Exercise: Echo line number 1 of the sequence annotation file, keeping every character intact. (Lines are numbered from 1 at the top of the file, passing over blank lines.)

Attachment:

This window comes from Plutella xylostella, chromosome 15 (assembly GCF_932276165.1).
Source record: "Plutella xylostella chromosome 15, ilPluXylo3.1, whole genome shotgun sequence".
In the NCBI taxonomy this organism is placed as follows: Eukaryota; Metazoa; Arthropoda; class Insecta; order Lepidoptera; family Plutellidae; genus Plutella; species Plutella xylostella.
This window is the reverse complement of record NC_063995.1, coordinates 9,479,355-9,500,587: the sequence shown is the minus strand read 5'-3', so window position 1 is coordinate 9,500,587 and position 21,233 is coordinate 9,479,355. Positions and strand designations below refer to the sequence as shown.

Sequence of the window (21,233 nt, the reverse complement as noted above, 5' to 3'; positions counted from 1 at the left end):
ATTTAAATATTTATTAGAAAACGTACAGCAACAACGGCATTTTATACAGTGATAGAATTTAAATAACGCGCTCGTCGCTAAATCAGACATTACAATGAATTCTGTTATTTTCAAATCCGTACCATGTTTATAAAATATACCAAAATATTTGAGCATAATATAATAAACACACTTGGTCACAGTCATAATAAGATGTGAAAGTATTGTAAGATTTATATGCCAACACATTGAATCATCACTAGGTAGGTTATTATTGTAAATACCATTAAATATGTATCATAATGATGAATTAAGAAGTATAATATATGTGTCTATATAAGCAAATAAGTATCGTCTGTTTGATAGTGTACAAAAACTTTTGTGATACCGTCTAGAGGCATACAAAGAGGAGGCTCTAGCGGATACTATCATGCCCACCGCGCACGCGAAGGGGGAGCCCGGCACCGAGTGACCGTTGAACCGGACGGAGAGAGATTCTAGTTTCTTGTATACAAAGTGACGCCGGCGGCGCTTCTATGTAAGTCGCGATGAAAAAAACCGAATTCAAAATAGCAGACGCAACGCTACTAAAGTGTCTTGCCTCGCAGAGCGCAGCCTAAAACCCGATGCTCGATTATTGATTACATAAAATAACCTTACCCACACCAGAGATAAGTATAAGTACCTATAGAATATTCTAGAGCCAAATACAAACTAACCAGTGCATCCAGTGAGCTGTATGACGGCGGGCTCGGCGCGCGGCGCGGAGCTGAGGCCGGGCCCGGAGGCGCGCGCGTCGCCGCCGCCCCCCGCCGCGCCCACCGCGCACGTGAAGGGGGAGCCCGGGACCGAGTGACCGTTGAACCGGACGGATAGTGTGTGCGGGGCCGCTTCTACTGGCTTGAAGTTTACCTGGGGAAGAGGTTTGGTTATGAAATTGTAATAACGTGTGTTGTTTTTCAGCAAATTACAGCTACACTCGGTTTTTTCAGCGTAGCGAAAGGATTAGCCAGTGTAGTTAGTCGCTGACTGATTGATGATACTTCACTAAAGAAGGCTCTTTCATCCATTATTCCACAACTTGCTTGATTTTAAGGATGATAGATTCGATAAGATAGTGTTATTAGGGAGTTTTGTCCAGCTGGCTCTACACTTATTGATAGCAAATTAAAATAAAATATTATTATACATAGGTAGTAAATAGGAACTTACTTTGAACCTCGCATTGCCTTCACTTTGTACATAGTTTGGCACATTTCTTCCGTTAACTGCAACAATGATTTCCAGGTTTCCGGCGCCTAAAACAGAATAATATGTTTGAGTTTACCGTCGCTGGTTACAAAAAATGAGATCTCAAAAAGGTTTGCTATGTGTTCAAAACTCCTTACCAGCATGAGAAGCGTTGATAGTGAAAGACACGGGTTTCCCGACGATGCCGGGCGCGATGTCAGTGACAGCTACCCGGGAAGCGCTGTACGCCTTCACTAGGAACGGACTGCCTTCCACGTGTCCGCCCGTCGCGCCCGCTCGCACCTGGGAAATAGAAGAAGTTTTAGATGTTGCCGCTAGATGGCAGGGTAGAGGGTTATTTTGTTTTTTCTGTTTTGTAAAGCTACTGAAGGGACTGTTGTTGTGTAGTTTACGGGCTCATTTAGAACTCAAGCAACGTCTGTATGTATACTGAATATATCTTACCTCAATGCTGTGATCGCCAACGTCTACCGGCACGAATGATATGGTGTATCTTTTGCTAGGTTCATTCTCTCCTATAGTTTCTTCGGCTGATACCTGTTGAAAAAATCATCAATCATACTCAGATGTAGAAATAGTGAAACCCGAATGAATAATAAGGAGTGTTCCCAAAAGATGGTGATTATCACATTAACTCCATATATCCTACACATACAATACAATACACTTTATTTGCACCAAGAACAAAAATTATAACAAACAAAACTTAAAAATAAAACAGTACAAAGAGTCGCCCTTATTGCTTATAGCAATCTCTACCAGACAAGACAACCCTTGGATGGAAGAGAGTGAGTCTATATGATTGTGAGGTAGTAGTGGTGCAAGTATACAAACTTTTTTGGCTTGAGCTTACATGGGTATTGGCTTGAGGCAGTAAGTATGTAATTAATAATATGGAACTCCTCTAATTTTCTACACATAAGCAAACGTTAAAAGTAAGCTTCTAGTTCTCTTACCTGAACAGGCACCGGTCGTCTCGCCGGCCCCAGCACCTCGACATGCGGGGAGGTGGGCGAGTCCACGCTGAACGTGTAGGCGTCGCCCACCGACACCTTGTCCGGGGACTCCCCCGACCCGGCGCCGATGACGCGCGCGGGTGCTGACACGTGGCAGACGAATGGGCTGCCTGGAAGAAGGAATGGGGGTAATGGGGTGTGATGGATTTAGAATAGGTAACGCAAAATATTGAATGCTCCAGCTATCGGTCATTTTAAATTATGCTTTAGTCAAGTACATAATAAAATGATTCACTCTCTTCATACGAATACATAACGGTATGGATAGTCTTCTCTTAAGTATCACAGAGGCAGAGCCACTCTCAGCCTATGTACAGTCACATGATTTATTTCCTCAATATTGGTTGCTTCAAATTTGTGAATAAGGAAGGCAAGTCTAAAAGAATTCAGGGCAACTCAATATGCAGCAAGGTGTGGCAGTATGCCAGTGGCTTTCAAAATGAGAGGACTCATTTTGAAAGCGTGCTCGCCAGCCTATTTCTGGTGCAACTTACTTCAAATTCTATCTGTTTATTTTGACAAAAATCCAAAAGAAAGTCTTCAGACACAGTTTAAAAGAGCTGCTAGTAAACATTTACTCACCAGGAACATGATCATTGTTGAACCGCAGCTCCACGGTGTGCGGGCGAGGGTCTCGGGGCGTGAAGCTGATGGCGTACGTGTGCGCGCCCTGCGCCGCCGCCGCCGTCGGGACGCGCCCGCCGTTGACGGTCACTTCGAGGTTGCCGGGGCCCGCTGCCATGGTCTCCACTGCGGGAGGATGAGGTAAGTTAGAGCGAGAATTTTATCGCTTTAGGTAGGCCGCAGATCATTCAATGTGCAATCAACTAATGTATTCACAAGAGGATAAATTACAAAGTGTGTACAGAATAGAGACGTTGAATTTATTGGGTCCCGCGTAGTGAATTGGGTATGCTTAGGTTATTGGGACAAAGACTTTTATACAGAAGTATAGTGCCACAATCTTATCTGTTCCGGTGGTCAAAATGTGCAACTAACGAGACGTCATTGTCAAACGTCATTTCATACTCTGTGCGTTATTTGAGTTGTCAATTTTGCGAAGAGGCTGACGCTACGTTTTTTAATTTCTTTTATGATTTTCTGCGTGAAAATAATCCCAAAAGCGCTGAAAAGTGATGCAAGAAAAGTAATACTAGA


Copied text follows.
This window comes from Plutella xylostella, chromosome 15 (assembly GCF_932276165.1).